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10 CEU's (Approved for LPC-AT, LCDC, LMFT, psychologists, and social workers approved provider #CS2592)


Inner Mental Training is based on 35 years of scientific research conducted in Sweden by Dr. Lars-Eric Unestahl, Sports Psychologist, founding President of the Scandinavian International University, Orebro University. Dr. Unestahl was also the founding president of the International Society for Mental Training and Excellence (ISMTE). This method is used with Olympic gold medal athletes, schools, the medical field, organizations, and for many social issues, including empowerment for the homeless.

Participants will learn the basic methods of:

  1. Muscular relaxation;
  2. Mental relaxation;
  3. Use of triggers (clues) to reach goals and reduce stress.

The visual art process requires no previous art experience or ability and uses art materials to create concrete images through color, shapes, or lines. This process will use the 7 C's (Confidence, Calmness, Concentration, Commitment, Creativity, Cheerfulness, Control) as topics for capacities important to life. This program currently is used in Swedish schools for fifteen minutes three times weekly as part of the curriculum from kindergarten through high school graduation resulting in mental focus, improved grades, increased self esteem, and stress reduction.


This workshop is effective because it empowers the individual by putting the power in the hands of the person rather than the professional. Each exercise begins by clenching the left fist, taking a deep breath, holding and then releasing, which demonstrates the difference between tension and relaxation.

Progressive Relaxation is learning to use each muscle group by tensing and relaxing from head to toe. Autogenic Training utilizes feelings of warmness and heaviness. Triggers are cues which the individual decides are the most effective for obtaining goals. For example, placing your hand over your watch might trigger "time to focus", on the edge of your glasses to signal "seeing the situation clearly" and imaging yourself doing what you need to do prior to proceeding toward your goal. You create your own trigger and image.


Tapes from Sweden will be used (reading aloud is effective for muscular and mental relaxation and triggers). Think of some words to describe these concepts and their opposites from the 7 C's:


  1. An open mind;

  2. Using these methods daily, and rehearsing changes can enhance your mental focus and reduce stress;

  3. Remembering the Swedish saying K.I.S.S., "Keep It Simple, Smart" (rather than the conventional American version of "Keep It Simple, Stupid");

  4. Focus toward the future although is is based on the present, and don't get caught in the past (unless it is positive), and when a negative thought appears replace it with a positive thought;

  5. Being aware of "what works" and "what doesn't work".

When Professor Unestahl researched why people feel they can obtain goals he found some unusual results. Success included the word "possible", then holding the image, moving into it, and working with alternative rather than dominant states of control toward the future. "Impossible" is often connected to the past rather than the future, trying too hard, feeling stuck and blocked. Professor Unestahl's research began in the 1960's for a one year period with a medical doctor (who prescribed the tapes prior to release with a prescription), and they found them extremely effective. Currently 25% of the Swedish population has been exposed to Inner Mental Training.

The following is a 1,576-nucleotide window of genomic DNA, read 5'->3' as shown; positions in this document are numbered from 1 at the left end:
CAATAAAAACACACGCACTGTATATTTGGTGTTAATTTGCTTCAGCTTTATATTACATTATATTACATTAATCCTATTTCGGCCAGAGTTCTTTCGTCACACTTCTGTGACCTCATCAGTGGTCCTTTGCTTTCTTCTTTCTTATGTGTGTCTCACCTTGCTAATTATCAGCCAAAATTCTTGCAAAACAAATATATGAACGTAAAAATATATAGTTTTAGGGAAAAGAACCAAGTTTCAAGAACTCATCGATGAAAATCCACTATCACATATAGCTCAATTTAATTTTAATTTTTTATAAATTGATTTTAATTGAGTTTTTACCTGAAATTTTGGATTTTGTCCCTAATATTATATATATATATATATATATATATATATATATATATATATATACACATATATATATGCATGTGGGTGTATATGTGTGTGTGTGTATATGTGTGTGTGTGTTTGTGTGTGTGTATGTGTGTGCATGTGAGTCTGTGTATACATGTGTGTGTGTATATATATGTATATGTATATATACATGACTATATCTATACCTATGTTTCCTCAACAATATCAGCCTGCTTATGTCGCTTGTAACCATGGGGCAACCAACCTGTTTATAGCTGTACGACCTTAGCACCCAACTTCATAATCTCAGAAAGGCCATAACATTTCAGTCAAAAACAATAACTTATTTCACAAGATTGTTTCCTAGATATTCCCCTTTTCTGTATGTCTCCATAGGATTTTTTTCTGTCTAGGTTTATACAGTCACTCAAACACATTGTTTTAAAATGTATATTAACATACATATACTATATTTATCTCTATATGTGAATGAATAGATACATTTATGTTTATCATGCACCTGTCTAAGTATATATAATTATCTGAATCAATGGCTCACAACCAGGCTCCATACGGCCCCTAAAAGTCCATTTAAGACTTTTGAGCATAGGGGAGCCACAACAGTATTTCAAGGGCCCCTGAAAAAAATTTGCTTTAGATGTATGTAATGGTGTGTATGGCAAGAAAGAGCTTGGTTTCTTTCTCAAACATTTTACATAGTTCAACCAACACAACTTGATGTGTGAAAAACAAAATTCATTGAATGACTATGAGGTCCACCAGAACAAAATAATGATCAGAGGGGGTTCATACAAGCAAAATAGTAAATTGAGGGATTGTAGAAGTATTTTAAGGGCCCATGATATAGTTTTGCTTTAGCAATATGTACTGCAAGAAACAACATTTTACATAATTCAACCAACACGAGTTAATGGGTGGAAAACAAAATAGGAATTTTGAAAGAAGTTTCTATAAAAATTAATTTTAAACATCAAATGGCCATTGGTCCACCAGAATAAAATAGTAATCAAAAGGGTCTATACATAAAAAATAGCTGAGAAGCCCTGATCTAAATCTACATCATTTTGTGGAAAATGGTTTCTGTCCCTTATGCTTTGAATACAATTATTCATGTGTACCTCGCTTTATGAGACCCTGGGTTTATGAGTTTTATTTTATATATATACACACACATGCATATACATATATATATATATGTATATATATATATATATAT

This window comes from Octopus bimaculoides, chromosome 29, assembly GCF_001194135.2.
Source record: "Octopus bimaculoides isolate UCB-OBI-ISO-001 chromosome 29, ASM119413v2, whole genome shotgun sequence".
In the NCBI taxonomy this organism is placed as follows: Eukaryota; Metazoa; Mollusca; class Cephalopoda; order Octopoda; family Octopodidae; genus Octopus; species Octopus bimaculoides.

Utilizing the Basic Relaxation tapes and the 7 C's, Orebro University professors Elisabeth Solin and Lars-Gunner Solin collaborated with a South Australian physician, Dr. Harry Nash. The following script was created, along with other suggestions in "A Guide for Relaxation and Inner Mental Training." Note that most scripts can be created, usually accompanied by soft music, and beginning with clenching the left fist, taking a deep breath, and then releasing.

The following is an example from Script 3: "Make yourself comfortable and close your eyes lightly... Take a couple of long breaths in and out... Every time you breathe out, your body gets more and more relaxed... calm, and heavy... Notice that your face is relaxed... your neck and shoulders... your arms... your chest and stomach... your legs and feet are relaxed... All the tension in your body is flowing away... Now see yourself in a place you would really like to be... a peaceful place... Stay there for awhile... enjoy being there... (long pause with soft music playing)... And now slowly come back to this room again... Start moving a little as you do in the morning... Take a deep breath... and when you are ready, give yourself a smile, open your eyes and feel awake, alert, and refreshed for the rest of the day."

Bibliography and Resources

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